Archaeology News

 





EPITAPHS AND ROMAN SOCIAL CLASSES

 

by Doug Ward



OXFORD, OHIO-The Roman Empire of the first century A.D., the world in which the apostle Paul preached the Gospel, had what social scientists call a "highly stratified" society. Social status was very important, and it was clear where each person's place in the hierarchy was.

 

On the bottom level were slaves, estimated to comprise thirty per cent or more of the total population. Some slaves were owned by the state and employed in public works projects. Others provided agricultural labor on the estates of the wealthy, managed a master's business, or taught a master's children.

 

Roman slaves were often treated as subhuman. Violence and the threat of violence were used to discourage them from trying to escape. They couldn't legally marry, and their children were the property of their masters. Some were required to wear collars that identified who their masters were.

 

Slaves were not entirely without hope, however. Some were able to gain freedom, either by purchasing it or as a gift from their masters. Some owners of slaves included in their wills a provision that their slaves be set free when they died.

 

Masters who freed their slaves did not always do so with magnanimous motives. Sometimes slaves were freed because they were old or sick, because they could provide support to the master in an upcoming election, or because they might otherwise testify against the master in a criminal trial.

 

Freedmen-former slaves who had gained their freedom-occupied the next level in the Roman social scale. They could not hold office, but they could legally marry, and their children enjoyed the full rights of citizens.

 

Freedmen maintained close relationships with their patrons, as their former masters were called. This is reflected in their names. Male former slaves typically had three names, two of which came from the name of the patron. Female former slaves had two names, with one coming from the patron. For example, when Marcus Tullius Cicero freed his able secretary Tiro, Tiro became Marcus Tullius Tiro. If Cicero had freed a female slave named Fortunata, she would have become known as Tullia Fortunata.

 

Roman Social Classes in Funerary Art



The class structure of ancient Roman society was especially evident in Rome's tombs and mausoleums. On March 8, 2007, an expert on Roman funerary artifacts, Dr. Linda Maria Gigante, gave a lecture on this subject at the Miami University Art Museum. Dr. Gigante's lecture, which was entitled "Slaves and Freedmen in Rome: What their Epitaphs and Tombs Reveal", was sponsored by the Archaeological Institute of America.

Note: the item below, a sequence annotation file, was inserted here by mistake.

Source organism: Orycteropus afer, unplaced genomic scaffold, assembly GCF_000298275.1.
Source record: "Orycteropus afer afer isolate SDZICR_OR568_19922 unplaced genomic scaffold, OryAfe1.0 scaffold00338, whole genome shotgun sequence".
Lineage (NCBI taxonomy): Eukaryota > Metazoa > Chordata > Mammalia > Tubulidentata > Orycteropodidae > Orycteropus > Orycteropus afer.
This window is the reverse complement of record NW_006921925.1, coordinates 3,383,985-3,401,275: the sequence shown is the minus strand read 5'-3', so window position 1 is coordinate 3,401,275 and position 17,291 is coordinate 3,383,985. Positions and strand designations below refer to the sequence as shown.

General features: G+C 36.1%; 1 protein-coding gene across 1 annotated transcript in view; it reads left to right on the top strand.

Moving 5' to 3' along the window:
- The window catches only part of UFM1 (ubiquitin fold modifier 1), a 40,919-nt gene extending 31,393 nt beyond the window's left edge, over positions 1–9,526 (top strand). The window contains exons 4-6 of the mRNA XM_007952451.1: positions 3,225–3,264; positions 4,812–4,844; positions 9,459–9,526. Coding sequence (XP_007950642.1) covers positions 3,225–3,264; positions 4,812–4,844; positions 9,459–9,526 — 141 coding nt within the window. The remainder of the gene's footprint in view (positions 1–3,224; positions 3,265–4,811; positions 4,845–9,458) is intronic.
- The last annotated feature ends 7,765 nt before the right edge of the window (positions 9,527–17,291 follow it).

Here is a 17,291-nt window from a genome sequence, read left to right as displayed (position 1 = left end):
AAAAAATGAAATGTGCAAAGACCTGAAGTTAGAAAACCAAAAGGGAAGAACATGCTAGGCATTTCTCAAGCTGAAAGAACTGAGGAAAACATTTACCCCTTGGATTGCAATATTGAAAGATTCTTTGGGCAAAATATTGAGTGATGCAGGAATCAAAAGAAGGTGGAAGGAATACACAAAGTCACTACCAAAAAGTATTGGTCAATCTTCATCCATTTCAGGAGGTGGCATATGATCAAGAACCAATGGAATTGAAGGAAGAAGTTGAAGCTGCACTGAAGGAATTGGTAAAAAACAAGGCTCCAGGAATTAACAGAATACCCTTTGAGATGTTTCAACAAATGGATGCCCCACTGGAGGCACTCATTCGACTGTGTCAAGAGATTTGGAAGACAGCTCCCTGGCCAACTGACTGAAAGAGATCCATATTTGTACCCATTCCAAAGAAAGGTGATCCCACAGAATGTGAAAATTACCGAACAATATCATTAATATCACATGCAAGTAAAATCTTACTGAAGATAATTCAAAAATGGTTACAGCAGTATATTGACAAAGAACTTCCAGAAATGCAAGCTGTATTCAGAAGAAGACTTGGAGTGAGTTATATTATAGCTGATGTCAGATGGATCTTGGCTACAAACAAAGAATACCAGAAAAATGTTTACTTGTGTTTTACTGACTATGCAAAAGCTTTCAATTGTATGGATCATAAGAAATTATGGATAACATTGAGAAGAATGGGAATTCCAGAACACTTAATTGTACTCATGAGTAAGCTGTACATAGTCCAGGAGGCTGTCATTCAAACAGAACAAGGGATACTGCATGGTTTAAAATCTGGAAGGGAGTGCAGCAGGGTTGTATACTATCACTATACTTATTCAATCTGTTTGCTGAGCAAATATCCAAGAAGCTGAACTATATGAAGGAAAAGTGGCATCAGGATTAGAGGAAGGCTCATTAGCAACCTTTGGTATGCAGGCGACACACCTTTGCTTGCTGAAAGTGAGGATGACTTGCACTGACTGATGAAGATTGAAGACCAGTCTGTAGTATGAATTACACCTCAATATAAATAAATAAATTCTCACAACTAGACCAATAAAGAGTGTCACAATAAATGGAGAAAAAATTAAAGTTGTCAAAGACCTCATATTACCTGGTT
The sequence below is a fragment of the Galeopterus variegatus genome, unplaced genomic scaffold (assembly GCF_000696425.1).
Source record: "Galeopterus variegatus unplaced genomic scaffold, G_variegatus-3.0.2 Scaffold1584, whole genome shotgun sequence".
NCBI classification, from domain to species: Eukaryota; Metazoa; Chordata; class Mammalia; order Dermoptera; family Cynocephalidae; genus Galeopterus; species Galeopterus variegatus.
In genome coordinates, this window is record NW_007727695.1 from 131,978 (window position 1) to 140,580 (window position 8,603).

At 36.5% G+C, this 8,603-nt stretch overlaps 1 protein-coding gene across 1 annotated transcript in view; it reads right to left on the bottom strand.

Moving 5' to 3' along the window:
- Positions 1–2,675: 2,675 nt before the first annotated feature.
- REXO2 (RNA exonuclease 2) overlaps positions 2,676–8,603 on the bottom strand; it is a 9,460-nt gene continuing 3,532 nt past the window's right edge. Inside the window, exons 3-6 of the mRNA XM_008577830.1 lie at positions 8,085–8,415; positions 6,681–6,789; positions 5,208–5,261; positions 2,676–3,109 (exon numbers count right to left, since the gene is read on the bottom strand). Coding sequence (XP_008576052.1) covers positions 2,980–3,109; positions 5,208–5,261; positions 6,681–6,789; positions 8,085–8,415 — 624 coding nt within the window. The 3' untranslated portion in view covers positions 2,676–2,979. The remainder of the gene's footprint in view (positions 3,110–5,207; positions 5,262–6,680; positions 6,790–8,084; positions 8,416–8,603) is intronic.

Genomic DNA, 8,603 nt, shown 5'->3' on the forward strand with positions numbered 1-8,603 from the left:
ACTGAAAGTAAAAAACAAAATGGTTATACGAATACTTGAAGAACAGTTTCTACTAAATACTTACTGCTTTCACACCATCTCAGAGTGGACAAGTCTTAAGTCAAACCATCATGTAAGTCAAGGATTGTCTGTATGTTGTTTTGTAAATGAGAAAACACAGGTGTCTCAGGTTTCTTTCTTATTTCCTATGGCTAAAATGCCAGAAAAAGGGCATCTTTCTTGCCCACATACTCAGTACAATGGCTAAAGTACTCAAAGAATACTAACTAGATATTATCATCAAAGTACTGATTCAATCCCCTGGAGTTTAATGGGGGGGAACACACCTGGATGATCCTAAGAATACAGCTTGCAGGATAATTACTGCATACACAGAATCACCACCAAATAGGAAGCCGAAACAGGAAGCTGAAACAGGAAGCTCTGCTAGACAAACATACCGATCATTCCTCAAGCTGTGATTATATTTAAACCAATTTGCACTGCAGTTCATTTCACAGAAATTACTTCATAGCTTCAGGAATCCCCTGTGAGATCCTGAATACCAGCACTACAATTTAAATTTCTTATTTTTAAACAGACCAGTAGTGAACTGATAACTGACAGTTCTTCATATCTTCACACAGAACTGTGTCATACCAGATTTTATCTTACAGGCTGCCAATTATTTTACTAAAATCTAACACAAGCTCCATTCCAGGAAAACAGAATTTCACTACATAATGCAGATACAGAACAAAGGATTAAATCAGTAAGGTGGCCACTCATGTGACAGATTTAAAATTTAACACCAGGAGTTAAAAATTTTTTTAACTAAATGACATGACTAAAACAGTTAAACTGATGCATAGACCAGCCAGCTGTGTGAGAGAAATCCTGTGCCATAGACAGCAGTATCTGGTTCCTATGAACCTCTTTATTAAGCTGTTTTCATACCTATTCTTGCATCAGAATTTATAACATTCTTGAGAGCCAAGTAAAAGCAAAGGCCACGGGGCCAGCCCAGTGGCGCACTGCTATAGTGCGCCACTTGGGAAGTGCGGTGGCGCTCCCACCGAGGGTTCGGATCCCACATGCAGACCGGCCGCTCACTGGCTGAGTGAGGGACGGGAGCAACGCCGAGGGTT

Dr. Gigante began her lecture by giving information about Roman slaves and freedmen, as I have summarized above. She illustrated this part of the lecture with art from Roman tombs. In one funerary relief depicting a banquet, the class structure she was describing was clearly evident in the postures of the people pictured there. The guests at the banquet recline during dinner, while slaves stand nearby, ready to serve them. In another funerary relief the body of a noblewoman who has recently died lies on a bed. Around the bed a group of her slaves are standing. At the feet of the deceased is her will, which presumably authorizes the liberation of those slaves.

 

Gigante explained that the elite members of Roman society measured their status by the quality of their houses and the number of their slaves. Slaves and freedmen, on the other hand, were very concerned about how they would be commemorated after they died. They sometimes formed organizations whose purpose was to finance the funeral expenses of each member.

 

The concern of slaves and freedmen that their lives be appropriately remembered is reflected in the Satyricon, a comic work written by the first-century writer Petronius. In one part of the Satyricon, a wealthy freedman named Trimalchio stages a lavish dinner party, during which he describes the tomb he has planned for himself.

 

Gigante described how tombs gave identity to Roman freedmen and slaves. Facades of tombs were often carved with likenesses of the people whose bodies they contained. Accompanying epitaphs gave names of people with indications of their status and relationships. Sometimes freedmen who had become friends when they were slaves of the same master were buried together. Sometimes a tomb would indicate the occupation of the head of household. One well known example is the "Baker's Tomb," the tomb of a freedman named Eurysaces and his wife. Eurysaces was a baker, and his tomb is shaped like a bread oven and inscribed with a relief depicting the baking of bread.